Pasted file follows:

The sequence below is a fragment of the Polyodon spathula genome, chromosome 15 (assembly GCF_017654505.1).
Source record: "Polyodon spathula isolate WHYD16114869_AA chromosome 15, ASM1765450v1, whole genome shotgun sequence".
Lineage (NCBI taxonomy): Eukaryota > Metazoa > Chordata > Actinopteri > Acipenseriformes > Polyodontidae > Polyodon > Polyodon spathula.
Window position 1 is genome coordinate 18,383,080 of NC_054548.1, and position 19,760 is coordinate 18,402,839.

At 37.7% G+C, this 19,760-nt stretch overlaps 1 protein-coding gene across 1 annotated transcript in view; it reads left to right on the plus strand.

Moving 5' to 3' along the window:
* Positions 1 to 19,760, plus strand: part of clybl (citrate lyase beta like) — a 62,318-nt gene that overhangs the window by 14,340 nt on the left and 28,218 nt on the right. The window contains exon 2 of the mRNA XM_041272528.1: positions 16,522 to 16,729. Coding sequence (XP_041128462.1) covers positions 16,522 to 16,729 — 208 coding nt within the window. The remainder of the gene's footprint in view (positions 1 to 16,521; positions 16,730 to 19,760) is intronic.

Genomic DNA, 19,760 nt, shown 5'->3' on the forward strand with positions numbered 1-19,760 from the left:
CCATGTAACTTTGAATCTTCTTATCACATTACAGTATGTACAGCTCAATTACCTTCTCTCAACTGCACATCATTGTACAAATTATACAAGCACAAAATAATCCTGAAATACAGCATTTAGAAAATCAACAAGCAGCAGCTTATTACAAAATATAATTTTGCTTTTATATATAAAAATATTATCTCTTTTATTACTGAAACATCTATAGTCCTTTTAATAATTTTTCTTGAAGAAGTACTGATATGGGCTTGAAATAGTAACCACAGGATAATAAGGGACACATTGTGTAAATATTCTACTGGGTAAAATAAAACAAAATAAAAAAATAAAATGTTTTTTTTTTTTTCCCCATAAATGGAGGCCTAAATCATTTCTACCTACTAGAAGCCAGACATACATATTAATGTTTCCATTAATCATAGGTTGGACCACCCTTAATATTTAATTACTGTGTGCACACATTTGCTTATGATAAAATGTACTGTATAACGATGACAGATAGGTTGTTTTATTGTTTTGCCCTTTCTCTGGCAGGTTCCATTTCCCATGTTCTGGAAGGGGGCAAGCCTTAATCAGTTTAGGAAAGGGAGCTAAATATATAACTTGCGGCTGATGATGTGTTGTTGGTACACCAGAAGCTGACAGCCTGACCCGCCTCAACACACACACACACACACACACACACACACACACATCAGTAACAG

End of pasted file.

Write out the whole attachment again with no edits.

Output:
The sequence below is a fragment of the Polyodon spathula genome, chromosome 15 (assembly GCF_017654505.1).
Source record: "Polyodon spathula isolate WHYD16114869_AA chromosome 15, ASM1765450v1, whole genome shotgun sequence".
Lineage (NCBI taxonomy): Eukaryota > Metazoa > Chordata > Actinopteri > Acipenseriformes > Polyodontidae > Polyodon > Polyodon spathula.
Window position 1 is genome coordinate 18,383,080 of NC_054548.1, and position 19,760 is coordinate 18,402,839.

At 37.7% G+C, this 19,760-nt stretch overlaps 1 protein-coding gene across 1 annotated transcript in view; it reads left to right on the plus strand.

Moving 5' to 3' along the window:
* Positions 1 to 19,760, plus strand: part of clybl (citrate lyase beta like) — a 62,318-nt gene that overhangs the window by 14,340 nt on the left and 28,218 nt on the right. The window contains exon 2 of the mRNA XM_041272528.1: positions 16,522 to 16,729. Coding sequence (XP_041128462.1) covers positions 16,522 to 16,729 — 208 coding nt within the window. The remainder of the gene's footprint in view (positions 1 to 16,521; positions 16,730 to 19,760) is intronic.

Genomic DNA, 19,760 nt, shown 5'->3' on the forward strand with positions numbered 1-19,760 from the left:
CCATGTAACTTTGAATCTTCTTATCACATTACAGTATGTACAGCTCAATTACCTTCTCTCAACTGCACATCATTGTACAAATTATACAAGCACAAAATAATCCTGAAATACAGCATTTAGAAAATCAACAAGCAGCAGCTTATTACAAAATATAATTTTGCTTTTATATATAAAAATATTATCTCTTTTATTACTGAAACATCTATAGTCCTTTTAATAATTTTTCTTGAAGAAGTACTGATATGGGCTTGAAATAGTAACCACAGGATAATAAGGGACACATTGTGTAAATATTCTACTGGGTAAAATAAAACAAAATAAAAAAATAAAATGTTTTTTTTTTTTTCCCCATAAATGGAGGCCTAAATCATTTCTACCTACTAGAAGCCAGACATACATATTAATGTTTCCATTAATCATAGGTTGGACCACCCTTAATATTTAATTACTGTGTGCACACATTTGCTTATGATAAAATGTACTGTATAACGATGACAGATAGGTTGTTTTATTGTTTTGCCCTTTCTCTGGCAGGTTCCATTTCCCATGTTCTGGAAGGGGGCAAGCCTTAATCAGTTTAGGAAAGGGAGCTAAATATATAACTTGCGGCTGATGATGTGTTGTTGGTACACCAGAAGCTGACAGCCTGACCCGCCTCAACACACACACACACACACACACACACACACACACATCAGTAACAG